World Edventures and Service Tours

Call Us at (855) 355-TRAVEL (855.355.8728)

Traditions of the Emerald Isle (13 Days)

It’s a little ironic that such a rainy country could give rise to some of the brightest, most charming people in the world. Blessed with outstanding wit and the so-called Gift of Gab, the Irish themselves are the Emerald Isle’s true attraction. When an entire pub bursts into song or an entire city rallies around a hurling match, it’s easy to see that even the oldest traditions continue to thrive here (and proudly, too). Discover all that Ireland holds dear, from Dublin and Belfast in Northern Ireland, to the Rebel County, all the way down to the breathtaking Ring of Kerry, and the western Cliffs of Moher.

Your Edventure Includes

  • Round-trip airfare from SFO or LAX (price may vary based on choice of other departure gateways)
  • 11 nights in hand-picked hotels
  • Breakfast daily
  • 5 three-course dinners served with wine or beer
  • Full-time tour coordinator
  • Multilingual tour guide
  • Private deluxe motor coach
  • Transportation (planes, trains, boats, etc.) while on tour 
  • Select admissions with priority entry
  • Mountjoy and/or Belfast Prisons (Correctional/Law Enforcement Officials only) 

Ruins on the Dingle Peninsula 

Blarney Castle

Cliffs of Moher

Aran Island

Galway's Thatched Houses

Giant's Causeway

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Price: $5,065.00 (2019) based on double occupancy, plus optional $429.00 premium trip protection*

Next Departure Dates: 

May 2020 (IREI0520)
(IREI 0621)
June 2022 (IREI0622)
October 2022 (IREI1022

Contact us for exact departure dates

Edventure Highlights Include:

~ Welcome Dinner

~ A sightseeing tour of Dublin by a local guide, including Phoenix Park, St. Patrick’s Cathedral, and Trinity College to view the illuminated Book of Kells

A special evening of traditional Irish food, music and entertainment, including a live show of Irish music and dance

~ County Kildare for a stop at the Irish National Stud farm, where world-class race horses are bred and trained, followed by a stop in County Tipperary at the iconic Rock of Cashel, where the commanding stone buildings date back to the 12th and 13th centuries

~ Cobh, a fishing village that served as a launch site for ships bound for North America centuries ago, including the Queenstown Story museum, whose exhibits tell the story of Irish emigration during the past 150 years

~ Cork, a colorful island city with an impressive network of channels, docks and quays overlooking a vast natural harbor

~ The Blarney Castle, a 15th-century fortress known above all else for the legendary Blarney Stone, that is said to grant magical powers of eloquence to those who kiss it

~ The Ring of Kerry, a 112-mile coastal route that covers some of Ireland’s most spectacular scenery, including the pristine Lakes of Killarney

~ Views from Dingle Bay to the Dingle Peninsula to enjoy unsurpassed views of the Skellig Islands, followed by a visit to the picturesque village of Sneem, the “Knot in the Ring,” where brightly painted cottages surround the cozy market green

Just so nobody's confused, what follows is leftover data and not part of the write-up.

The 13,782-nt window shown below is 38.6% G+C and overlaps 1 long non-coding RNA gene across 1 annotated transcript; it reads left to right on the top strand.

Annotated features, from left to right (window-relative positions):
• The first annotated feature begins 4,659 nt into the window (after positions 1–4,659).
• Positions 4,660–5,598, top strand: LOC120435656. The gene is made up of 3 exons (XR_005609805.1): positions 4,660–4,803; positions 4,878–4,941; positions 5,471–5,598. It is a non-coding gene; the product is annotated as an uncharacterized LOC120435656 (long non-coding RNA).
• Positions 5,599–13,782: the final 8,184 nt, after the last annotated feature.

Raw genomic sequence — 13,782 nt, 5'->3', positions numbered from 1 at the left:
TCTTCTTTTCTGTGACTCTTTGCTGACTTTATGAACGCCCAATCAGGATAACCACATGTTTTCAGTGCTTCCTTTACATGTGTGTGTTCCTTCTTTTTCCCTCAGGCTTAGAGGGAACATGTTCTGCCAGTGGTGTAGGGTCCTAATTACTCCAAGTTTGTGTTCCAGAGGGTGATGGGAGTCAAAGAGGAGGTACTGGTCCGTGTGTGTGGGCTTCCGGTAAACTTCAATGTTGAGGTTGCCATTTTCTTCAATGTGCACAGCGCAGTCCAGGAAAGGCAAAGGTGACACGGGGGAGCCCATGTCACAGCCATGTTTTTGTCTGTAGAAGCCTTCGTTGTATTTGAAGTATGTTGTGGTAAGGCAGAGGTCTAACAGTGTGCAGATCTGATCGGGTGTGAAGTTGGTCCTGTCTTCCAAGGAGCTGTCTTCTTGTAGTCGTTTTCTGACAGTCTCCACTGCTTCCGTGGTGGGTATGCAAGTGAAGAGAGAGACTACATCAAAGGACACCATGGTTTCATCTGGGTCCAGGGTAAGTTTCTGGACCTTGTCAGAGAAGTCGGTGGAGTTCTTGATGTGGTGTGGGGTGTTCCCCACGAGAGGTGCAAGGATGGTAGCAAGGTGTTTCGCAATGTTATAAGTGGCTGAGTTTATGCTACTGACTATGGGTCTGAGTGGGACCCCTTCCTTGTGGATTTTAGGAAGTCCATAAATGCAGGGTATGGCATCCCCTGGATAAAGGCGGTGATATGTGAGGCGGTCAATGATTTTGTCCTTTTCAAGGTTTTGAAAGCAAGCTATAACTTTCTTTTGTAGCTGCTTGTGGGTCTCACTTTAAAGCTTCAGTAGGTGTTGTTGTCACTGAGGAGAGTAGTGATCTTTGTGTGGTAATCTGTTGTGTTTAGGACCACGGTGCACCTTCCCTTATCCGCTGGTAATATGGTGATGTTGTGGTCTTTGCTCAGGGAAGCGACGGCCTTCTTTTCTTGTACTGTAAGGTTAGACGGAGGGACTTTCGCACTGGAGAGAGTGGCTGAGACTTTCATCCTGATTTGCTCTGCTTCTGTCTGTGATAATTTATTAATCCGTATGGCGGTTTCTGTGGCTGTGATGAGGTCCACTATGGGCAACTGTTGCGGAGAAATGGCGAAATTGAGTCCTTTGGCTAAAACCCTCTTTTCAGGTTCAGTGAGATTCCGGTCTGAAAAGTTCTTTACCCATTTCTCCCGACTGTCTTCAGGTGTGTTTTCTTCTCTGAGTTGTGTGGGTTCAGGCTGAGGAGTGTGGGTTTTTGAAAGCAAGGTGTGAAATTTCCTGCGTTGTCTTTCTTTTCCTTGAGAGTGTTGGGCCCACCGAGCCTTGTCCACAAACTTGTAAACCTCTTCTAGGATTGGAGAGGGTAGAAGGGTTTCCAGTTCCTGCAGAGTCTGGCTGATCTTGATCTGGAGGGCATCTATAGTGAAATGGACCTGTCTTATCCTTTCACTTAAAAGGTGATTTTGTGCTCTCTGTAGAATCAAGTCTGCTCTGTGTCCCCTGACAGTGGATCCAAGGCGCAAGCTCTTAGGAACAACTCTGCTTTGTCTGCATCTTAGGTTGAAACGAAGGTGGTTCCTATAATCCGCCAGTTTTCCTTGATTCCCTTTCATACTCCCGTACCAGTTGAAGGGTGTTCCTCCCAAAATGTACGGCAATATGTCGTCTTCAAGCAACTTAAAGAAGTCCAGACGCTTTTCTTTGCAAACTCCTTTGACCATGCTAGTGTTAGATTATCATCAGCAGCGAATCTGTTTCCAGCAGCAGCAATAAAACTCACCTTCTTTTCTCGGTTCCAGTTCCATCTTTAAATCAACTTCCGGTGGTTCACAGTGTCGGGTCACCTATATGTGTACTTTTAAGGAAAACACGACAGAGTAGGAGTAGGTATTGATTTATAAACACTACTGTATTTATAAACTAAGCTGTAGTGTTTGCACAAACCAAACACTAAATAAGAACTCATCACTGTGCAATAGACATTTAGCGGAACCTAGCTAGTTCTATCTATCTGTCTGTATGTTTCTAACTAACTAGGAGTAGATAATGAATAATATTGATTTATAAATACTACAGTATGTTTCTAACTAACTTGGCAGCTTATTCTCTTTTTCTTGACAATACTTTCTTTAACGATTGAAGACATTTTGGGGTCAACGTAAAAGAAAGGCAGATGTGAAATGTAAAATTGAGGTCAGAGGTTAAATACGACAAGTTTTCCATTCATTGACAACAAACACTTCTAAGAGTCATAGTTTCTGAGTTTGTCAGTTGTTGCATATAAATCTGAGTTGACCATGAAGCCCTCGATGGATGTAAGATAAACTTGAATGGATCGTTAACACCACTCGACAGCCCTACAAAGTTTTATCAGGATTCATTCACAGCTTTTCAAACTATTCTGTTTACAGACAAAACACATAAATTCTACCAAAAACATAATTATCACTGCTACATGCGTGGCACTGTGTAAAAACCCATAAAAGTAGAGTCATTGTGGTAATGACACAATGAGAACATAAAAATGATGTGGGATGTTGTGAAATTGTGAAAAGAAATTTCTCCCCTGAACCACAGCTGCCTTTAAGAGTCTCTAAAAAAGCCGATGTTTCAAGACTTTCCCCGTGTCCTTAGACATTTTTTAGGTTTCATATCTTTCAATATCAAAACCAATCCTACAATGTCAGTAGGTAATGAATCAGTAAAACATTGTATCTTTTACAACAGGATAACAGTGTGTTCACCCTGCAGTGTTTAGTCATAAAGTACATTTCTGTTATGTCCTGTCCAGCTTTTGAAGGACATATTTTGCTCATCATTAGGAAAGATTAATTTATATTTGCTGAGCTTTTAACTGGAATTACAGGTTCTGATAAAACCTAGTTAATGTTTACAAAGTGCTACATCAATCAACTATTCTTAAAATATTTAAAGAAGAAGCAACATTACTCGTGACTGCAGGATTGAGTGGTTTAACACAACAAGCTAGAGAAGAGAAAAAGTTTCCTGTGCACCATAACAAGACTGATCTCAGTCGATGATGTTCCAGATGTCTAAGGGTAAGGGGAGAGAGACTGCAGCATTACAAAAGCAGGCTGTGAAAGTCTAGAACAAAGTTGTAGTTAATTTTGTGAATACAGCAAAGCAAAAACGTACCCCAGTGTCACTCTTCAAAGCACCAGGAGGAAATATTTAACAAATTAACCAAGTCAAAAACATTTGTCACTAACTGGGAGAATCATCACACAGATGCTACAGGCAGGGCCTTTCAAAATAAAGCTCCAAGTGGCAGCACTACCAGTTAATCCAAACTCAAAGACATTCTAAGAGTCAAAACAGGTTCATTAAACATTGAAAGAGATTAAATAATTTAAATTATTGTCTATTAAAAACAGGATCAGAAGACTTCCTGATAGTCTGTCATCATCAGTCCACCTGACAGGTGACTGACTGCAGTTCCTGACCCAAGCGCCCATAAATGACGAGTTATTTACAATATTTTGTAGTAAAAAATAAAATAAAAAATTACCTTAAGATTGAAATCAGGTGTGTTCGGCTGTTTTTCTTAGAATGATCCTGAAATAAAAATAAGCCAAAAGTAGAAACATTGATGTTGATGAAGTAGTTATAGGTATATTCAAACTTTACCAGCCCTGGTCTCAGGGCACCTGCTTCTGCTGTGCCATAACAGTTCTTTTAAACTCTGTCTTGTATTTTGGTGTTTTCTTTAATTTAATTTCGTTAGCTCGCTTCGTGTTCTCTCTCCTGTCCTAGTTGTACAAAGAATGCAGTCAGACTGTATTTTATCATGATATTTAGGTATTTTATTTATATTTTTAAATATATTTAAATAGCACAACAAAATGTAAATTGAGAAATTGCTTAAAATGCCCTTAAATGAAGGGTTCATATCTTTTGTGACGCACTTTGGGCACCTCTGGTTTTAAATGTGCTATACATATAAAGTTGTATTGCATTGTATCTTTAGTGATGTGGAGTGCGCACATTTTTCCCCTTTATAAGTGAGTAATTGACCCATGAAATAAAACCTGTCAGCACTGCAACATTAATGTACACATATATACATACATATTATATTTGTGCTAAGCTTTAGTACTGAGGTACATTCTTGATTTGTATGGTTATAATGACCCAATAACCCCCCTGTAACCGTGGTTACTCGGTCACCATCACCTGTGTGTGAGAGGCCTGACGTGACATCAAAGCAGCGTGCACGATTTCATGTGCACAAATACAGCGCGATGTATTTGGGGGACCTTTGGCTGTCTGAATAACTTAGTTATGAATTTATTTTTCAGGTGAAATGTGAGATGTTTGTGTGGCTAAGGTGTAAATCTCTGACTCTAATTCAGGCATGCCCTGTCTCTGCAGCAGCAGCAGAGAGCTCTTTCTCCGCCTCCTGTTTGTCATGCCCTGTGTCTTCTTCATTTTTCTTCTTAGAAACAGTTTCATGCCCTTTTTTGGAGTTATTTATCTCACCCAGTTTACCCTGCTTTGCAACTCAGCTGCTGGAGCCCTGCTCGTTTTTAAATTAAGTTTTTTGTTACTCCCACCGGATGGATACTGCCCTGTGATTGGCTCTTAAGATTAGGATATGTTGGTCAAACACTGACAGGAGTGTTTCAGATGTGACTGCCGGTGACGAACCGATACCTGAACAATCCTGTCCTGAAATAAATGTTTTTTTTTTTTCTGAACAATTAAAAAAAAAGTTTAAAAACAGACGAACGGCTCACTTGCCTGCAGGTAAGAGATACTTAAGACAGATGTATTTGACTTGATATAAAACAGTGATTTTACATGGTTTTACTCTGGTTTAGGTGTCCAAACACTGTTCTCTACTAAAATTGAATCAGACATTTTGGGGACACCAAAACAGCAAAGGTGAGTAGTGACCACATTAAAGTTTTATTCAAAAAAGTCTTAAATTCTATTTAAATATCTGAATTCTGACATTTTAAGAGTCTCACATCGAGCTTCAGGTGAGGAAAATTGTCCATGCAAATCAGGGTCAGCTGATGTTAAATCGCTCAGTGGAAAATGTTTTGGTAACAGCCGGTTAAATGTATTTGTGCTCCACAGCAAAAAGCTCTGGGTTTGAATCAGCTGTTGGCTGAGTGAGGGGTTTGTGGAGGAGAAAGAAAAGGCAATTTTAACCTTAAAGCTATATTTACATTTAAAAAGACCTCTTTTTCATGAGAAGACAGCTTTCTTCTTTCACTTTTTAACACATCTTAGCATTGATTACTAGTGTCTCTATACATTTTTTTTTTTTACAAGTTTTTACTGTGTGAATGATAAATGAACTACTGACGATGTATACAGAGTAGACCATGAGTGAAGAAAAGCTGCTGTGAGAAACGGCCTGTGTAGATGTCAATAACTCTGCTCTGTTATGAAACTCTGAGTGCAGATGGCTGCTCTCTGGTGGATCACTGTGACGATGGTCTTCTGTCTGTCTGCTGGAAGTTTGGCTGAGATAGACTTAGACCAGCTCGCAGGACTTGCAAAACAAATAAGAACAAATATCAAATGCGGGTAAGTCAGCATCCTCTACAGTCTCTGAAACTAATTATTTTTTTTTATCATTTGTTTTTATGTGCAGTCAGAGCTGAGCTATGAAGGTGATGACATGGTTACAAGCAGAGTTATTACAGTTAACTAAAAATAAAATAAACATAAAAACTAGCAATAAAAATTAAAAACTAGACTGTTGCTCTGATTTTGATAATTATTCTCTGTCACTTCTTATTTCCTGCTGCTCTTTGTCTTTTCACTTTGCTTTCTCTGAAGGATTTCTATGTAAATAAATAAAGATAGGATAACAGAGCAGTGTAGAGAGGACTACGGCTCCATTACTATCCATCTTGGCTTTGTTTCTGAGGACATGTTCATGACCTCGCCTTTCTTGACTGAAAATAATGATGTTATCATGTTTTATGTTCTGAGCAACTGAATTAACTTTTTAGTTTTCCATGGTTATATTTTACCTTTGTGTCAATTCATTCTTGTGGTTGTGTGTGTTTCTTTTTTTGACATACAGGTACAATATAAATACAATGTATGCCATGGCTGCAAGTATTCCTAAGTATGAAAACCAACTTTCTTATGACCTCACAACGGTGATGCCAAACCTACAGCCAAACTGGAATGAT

~ A stop at 13th-century Bunratty Castle, followed by a journey to see the spectacular Cliffs of Moher, which rise 600 feet above the Atlantic Ocean

~ The desolate karst landscape known as the Burren, a plateau rife with archaeological sites, where "grikes" and "clints" punctuated by portal tombs and ring forts that are thousands of years old


~ Galway, an independent city-state for 400 years, demonstrated by the local citizenry who set their clocks 40 minutes behind Dublin time up until the 19th century, to see its sights, including Lynch's Castle, Galway Cathedral, the Druid Theater Company, and Eyre Square 

~ A castle banquet dinner inside Dunguaire Castle, a 17th-century tower house overlooking Galway Bay, beginning with a goblet of mead and the history of the castle, before proceeding up the spiral staircase to the banquet hall for a sumptuous, four-course dinner and an evening of live entertainment, including songs and stories

~ An optional excursion to the Aran Islands, a rugged region of traditional Irish culture that has remained largely unchanged in recent centuries, beginning with a ferry ride across Galway Bay to Inis Mór, one of the three remote Aran Islands where Gaelic is still spoken, and where the islanders rely on fishing, farming and crafts (the authentic, hand-knit “fisherman” sweaters are produced here) to make a living, and continuing to the ruins of Dún Aonghasa, a prehistoric fort ($99/pp - this excursion involves a considerable amount of walking, and possible rough seas during ferry crossing)

~ Belfast, the cultural heart of Northern Ireland, to get the local perspective of the city on a guided tour that includes the copper-domed City Hall, the recently restored Grand Opera House, and the Titanic Museum for a look at the vessel’s infamous history

~ The rugged, 60-million-year-old Giant’s Causeway, a series of naturally-formed, volcanic, hexagonal basalt columns that can be walked on, where the colorful local legend says that mythical giant Finn McCool built the walkway so that he could cross the sea to Scotland (raingear is recommended for this excursion)

Tour Activity Estimates
 Average Daily Walking: 1.5 Hours
Average Activity Level: Moderate (uneven terrain, including paved and unpaved roads, cobblestone streets, some hills and stairs)

Click here for additional information about travel to Ireland